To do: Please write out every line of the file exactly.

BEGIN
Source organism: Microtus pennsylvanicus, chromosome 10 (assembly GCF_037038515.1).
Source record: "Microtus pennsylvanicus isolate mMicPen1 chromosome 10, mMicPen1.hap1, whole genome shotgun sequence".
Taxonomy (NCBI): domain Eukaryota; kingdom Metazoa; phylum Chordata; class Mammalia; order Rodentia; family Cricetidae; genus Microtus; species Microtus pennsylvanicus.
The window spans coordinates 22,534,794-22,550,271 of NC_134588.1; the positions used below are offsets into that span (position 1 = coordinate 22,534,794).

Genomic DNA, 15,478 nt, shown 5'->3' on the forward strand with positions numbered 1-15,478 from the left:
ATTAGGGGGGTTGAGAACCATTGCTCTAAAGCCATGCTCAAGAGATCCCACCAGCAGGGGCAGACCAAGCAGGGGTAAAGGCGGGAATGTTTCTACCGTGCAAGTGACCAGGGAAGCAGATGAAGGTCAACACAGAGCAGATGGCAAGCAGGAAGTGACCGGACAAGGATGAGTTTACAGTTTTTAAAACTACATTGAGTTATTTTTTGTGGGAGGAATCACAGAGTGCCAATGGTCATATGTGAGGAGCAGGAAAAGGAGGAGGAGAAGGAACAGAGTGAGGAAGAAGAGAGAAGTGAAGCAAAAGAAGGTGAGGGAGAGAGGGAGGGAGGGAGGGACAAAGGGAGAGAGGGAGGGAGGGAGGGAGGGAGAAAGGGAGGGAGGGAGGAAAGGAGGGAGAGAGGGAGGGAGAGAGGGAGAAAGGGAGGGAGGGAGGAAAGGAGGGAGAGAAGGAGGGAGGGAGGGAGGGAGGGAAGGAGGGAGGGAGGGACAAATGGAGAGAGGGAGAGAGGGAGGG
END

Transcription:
Source organism: Microtus pennsylvanicus, chromosome 10 (assembly GCF_037038515.1).
Source record: "Microtus pennsylvanicus isolate mMicPen1 chromosome 10, mMicPen1.hap1, whole genome shotgun sequence".
Taxonomy (NCBI): domain Eukaryota; kingdom Metazoa; phylum Chordata; class Mammalia; order Rodentia; family Cricetidae; genus Microtus; species Microtus pennsylvanicus.
The window spans coordinates 22,534,794-22,550,271 of NC_134588.1; the positions used below are offsets into that span (position 1 = coordinate 22,534,794).

Genomic DNA, 15,478 nt, shown 5'->3' on the forward strand with positions numbered 1-15,478 from the left:
ATTAGGGGGGTTGAGAACCATTGCTCTAAAGCCATGCTCAAGAGATCCCACCAGCAGGGGCAGACCAAGCAGGGGTAAAGGCGGGAATGTTTCTACCGTGCAAGTGACCAGGGAAGCAGATGAAGGTCAACACAGAGCAGATGGCAAGCAGGAAGTGACCGGACAAGGATGAGTTTACAGTTTTTAAAACTACATTGAGTTATTTTTTGTGGGAGGAATCACAGAGTGCCAATGGTCATATGTGAGGAGCAGGAAAAGGAGGAGGAGAAGGAACAGAGTGAGGAAGAAGAGAGAAGTGAAGCAAAAGAAGGTGAGGGAGAGAGGGAGGGAGGGAGGGACAAAGGGAGAGAGGGAGGGAGGGAGGGAGGGAGAAAGGGAGGGAGGGAGGAAAGGAGGGAGAGAGGGAGGGAGAGAGGGAGAAAGGGAGGGAGGGAGGAAAGGAGGGAGAGAAGGAGGGAGGGAGGGAGGGAGGGAAGGAGGGAGGGAGGGACAAATGGAGAGAGGGAGAGAGGGAGGG